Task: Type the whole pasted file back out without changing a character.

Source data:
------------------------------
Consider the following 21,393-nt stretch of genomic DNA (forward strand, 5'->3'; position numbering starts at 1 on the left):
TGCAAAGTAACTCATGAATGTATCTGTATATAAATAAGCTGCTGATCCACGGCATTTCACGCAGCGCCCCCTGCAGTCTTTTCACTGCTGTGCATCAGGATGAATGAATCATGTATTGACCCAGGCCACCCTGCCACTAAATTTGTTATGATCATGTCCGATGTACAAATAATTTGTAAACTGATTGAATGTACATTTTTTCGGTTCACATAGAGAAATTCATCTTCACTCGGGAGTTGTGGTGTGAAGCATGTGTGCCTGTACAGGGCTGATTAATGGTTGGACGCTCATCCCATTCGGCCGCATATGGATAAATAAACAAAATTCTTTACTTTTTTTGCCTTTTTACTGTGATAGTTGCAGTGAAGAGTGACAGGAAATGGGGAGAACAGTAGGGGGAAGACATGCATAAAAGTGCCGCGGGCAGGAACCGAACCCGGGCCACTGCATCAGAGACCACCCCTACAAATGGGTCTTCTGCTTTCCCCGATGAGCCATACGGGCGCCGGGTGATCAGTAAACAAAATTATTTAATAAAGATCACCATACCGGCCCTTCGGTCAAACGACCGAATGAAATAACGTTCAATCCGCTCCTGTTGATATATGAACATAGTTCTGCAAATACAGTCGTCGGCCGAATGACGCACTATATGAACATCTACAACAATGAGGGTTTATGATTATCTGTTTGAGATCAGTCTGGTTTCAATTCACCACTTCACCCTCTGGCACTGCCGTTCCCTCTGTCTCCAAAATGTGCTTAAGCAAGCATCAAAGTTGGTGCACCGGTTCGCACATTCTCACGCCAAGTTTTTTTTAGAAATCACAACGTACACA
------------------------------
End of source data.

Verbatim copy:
Consider the following 21,393-nt stretch of genomic DNA (forward strand, 5'->3'; position numbering starts at 1 on the left):
TGCAAAGTAACTCATGAATGTATCTGTATATAAATAAGCTGCTGATCCACGGCATTTCACGCAGCGCCCCCTGCAGTCTTTTCACTGCTGTGCATCAGGATGAATGAATCATGTATTGACCCAGGCCACCCTGCCACTAAATTTGTTATGATCATGTCCGATGTACAAATAATTTGTAAACTGATTGAATGTACATTTTTTCGGTTCACATAGAGAAATTCATCTTCACTCGGGAGTTGTGGTGTGAAGCATGTGTGCCTGTACAGGGCTGATTAATGGTTGGACGCTCATCCCATTCGGCCGCATATGGATAAATAAACAAAATTCTTTACTTTTTTTGCCTTTTTACTGTGATAGTTGCAGTGAAGAGTGACAGGAAATGGGGAGAACAGTAGGGGGAAGACATGCATAAAAGTGCCGCGGGCAGGAACCGAACCCGGGCCACTGCATCAGAGACCACCCCTACAAATGGGTCTTCTGCTTTCCCCGATGAGCCATACGGGCGCCGGGTGATCAGTAAACAAAATTATTTAATAAAGATCACCATACCGGCCCTTCGGTCAAACGACCGAATGAAATAACGTTCAATCCGCTCCTGTTGATATATGAACATAGTTCTGCAAATACAGTCGTCGGCCGAATGACGCACTATATGAACATCTACAACAATGAGGGTTTATGATTATCTGTTTGAGATCAGTCTGGTTTCAATTCACCACTTCACCCTCTGGCACTGCCGTTCCCTCTGTCTCCAAAATGTGCTTAAGCAAGCATCAAAGTTGGTGCACCGGTTCGCACATTCTCACGCCAAGTTTTTTTTAGAAATCACAACGTACACA